"Today has been good for my confidence," he said. "The Focus RS is easy to drive and I loved it out there. I have so much confidence in it and it's encouraging to set times similar to Loeb and Solberg. I didn't know the damper was leaking, but I knew I had a problem in stage five. The wheel rim was broken so I must have hit a stone but I've been hitting them all day! I slowed for the final 10km but as I didn't know what was wrong, I pushed hard again on the next stage," he added.
Gronholm was handicapped this morning by starting the stages first, encountering plenty of slippery loose gravel on the road surface which his Focus RS swept clear to leave a cleaner and faster run for those behind. "The car felt great but it was a shame that I was first on the road," he said. "It wasn't so bad but there wasn't a clean line and that makes all the difference. It meant there was more wheelspin and I had to brake earlier. I couldn't have done any more this morning."
The 38-year-old Finn was determined to attack on the cleaner afternoon roads but was caught out at a tricky left-right sequence of bends 9km into stage four. "I entered the left corner too fast and then slid into a ditch on the right bend. The car ended on its side and we pushed it back onto four wheels but couldn't regain the road. It was my mistake. I was attacking too hard and tried to brake late," he said. The Focus RS suffered rear-left suspension damage but the team replaced the unit. Time penalties for not completing the leg dropped Gronholm to 23rd but he remains confident. "I think I can still score manufacturer points here," he added.
Matthew Wilson and Michael Orr lie sixth in a 2005-specification Focus RS for the privately-entered Stobart VK M-Sport team. Team-mates Luis Perez Companc and Jose Maria Volta retired after crashing and tearing off a front wheel and breaking a driveshaft. Irish duo Gareth MacHale and Paul Nagle are equal seventh in another privately-entered Focus RS.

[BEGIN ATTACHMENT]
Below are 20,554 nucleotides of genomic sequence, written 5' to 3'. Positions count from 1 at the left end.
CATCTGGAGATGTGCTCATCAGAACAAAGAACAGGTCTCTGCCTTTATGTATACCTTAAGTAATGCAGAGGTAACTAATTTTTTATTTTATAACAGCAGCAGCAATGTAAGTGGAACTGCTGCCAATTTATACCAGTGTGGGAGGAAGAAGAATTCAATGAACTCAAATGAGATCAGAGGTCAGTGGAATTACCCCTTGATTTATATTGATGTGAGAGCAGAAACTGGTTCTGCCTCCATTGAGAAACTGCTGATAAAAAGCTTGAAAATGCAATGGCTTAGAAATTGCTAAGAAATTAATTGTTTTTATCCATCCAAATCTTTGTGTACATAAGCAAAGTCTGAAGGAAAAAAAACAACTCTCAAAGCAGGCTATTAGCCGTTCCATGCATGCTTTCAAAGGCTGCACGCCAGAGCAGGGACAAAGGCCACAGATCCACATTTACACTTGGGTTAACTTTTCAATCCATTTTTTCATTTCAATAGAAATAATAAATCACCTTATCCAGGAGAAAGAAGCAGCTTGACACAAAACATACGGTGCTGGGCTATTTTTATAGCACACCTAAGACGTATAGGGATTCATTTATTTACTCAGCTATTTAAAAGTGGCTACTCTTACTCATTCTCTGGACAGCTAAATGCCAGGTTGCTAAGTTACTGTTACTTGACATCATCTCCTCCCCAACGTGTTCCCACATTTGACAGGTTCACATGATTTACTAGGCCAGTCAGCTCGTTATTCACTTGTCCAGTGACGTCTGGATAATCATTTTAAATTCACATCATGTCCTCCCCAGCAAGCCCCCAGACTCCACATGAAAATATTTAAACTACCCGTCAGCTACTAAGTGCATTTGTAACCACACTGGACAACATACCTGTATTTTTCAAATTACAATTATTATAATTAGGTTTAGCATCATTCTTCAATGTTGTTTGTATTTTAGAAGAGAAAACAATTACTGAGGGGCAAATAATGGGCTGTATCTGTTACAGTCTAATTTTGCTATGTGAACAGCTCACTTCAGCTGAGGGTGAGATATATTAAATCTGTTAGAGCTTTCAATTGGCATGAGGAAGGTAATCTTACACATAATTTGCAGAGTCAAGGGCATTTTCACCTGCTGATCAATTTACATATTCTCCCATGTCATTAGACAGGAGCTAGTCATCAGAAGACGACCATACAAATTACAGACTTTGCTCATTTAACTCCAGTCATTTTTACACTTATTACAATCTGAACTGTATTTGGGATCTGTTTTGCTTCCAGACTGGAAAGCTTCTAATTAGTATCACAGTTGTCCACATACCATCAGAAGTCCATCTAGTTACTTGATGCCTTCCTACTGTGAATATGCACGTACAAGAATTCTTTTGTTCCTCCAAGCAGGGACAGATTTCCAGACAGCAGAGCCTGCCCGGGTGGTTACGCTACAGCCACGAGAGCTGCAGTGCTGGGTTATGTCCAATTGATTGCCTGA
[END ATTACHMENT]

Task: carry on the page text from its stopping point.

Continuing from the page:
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The first day's gravel competition of the 2006 season took a heavy toll on the leading drivers. First to go was Xavi Pons (Citroen) who retired with engine problems 12km after the start of the second stage. After Gronholm's accident, Chris Atkinson (Subaru) rolled out of fourth place after hitting a rock in stage five. Petter Solberg (Subaru) was fastest on the opening four stages to build a 11.5sec lead before tyre troubles late this afternoon reduced his advantage. Sebastien Loeb (Citroen) ended the morning in fourth but two fastest stage times this afternoon promoted the Frenchman to third, just 9.5sec behind Solberg. Manfred Stohl (Peugeot) lies fourth despite struggling for grip this morning, ahead of Dani Sordo (Citroen). Morning brake problems cost Henning Solberg (Peugeot) a minute and he dropped over three minutes on stage five when he stopped to change a puncture.
The second leg follows a similar format with two identical loops of three stages north and east of Leon, followed by a second run over the superspecial stage. The opening section of the first test on each loop covers roads used in the opposite direction today. After leaving Leon at 09.00, drivers tackle 148.92km, before returning for the final overnight halt at 21.04.